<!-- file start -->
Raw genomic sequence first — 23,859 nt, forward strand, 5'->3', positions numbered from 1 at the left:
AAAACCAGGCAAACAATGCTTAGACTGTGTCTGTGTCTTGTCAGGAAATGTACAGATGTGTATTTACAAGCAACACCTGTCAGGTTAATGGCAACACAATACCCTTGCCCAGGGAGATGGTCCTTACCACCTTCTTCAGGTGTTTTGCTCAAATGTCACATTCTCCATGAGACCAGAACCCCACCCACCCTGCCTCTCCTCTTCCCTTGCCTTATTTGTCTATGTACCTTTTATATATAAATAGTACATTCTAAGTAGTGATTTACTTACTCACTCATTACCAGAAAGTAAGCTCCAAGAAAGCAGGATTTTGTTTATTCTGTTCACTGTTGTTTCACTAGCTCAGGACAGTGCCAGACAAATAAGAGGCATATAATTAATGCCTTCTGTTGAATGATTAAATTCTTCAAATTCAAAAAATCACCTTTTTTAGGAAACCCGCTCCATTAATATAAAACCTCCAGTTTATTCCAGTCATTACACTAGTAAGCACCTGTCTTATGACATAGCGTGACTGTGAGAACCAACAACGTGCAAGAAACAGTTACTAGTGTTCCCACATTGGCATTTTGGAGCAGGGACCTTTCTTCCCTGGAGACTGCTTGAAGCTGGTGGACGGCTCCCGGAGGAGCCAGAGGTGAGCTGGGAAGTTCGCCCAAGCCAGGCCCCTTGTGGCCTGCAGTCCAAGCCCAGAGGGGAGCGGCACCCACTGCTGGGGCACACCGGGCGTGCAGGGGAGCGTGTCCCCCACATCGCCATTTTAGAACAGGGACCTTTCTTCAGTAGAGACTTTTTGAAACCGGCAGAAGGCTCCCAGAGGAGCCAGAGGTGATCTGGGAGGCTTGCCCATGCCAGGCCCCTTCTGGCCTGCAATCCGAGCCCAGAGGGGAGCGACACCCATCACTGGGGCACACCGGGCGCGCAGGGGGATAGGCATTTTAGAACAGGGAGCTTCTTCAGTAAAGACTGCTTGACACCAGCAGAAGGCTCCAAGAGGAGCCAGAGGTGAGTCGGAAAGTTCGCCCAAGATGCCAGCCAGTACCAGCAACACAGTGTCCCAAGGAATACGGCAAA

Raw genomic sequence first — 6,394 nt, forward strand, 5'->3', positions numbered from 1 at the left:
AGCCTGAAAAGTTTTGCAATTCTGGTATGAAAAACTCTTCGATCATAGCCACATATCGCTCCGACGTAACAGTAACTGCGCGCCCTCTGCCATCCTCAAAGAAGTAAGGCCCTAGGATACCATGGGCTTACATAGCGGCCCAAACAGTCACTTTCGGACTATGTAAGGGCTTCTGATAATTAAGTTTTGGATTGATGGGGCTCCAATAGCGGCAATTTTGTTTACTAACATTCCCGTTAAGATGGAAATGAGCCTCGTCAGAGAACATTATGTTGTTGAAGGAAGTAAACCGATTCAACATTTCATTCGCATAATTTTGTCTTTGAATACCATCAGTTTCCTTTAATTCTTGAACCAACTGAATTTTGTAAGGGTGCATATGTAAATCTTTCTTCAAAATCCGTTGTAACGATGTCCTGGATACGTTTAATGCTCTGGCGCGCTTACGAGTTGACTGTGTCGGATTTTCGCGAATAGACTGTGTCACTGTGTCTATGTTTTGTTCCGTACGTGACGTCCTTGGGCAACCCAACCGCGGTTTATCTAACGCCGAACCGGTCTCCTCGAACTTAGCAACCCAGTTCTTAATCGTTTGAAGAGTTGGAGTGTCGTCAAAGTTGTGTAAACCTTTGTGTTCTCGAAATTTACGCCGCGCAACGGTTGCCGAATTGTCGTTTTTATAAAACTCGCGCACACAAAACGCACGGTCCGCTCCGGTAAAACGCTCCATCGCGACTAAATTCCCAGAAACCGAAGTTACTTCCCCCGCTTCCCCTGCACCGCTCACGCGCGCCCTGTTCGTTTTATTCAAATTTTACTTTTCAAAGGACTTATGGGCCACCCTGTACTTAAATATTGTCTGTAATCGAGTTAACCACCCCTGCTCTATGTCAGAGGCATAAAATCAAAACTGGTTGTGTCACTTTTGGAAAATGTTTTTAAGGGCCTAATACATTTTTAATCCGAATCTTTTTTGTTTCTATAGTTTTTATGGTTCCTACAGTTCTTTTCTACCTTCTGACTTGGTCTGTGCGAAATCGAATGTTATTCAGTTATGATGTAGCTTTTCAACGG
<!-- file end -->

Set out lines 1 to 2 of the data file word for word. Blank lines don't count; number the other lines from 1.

Raw genomic sequence first — 23,859 nt, forward strand, 5'->3', positions numbered from 1 at the left:
AAAACCAGGCAAACAATGCTTAGACTGTGTCTGTGTCTTGTCAGGAAATGTACAGATGTGTATTTACAAGCAACACCTGTCAGGTTAATGGCAACACAATACCCTTGCCCAGGGAGATGGTCCTTACCACCTTCTTCAGGTGTTTTGCTCAAATGTCACATTCTCCATGAGACCAGAACCCCACCCACCCTGCCTCTCCTCTTCCCTTGCCTTATTTGTCTATGTACCTTTTATATATAAATAGTACATTCTAAGTAGTGATTTACTTACTCACTCATTACCAGAAAGTAAGCTCCAAGAAAGCAGGATTTTGTTTATTCTGTTCACTGTTGTTTCACTAGCTCAGGACAGTGCCAGACAAATAAGAGGCATATAATTAATGCCTTCTGTTGAATGATTAAATTCTTCAAATTCAAAAAATCACCTTTTTTAGGAAACCCGCTCCATTAATATAAAACCTCCAGTTTATTCCAGTCATTACACTAGTAAGCACCTGTCTTATGACATAGCGTGACTGTGAGAACCAACAACGTGCAAGAAACAGTTACTAGTGTTCCCACATTGGCATTTTGGAGCAGGGACCTTTCTTCCCTGGAGACTGCTTGAAGCTGGTGGACGGCTCCCGGAGGAGCCAGAGGTGAGCTGGGAAGTTCGCCCAAGCCAGGCCCCTTGTGGCCTGCAGTCCAAGCCCAGAGGGGAGCGGCACCCACTGCTGGGGCACACCGGGCGTGCAGGGGAGCGTGTCCCCCACATCGCCATTTTAGAACAGGGACCTTTCTTCAGTAGAGACTTTTTGAAACCGGCAGAAGGCTCCCAGAGGAGCCAGAGGTGATCTGGGAGGCTTGCCCATGCCAGGCCCCTTCTGGCCTGCAATCCGAGCCCAGAGGGGAGCGACACCCATCACTGGGGCACACCGGGCGCGCAGGGGGATAGGCATTTTAGAACAGGGAGCTTCTTCAGTAAAGACTGCTTGACACCAGCAGAAGGCTCCAAGAGGAGCCAGAGGTGAGTCGGAAAGTTCGCCCAAGATGCCAGCCAGTACCAGCAACACAGTGTCCCAAGGAATACGGCAAA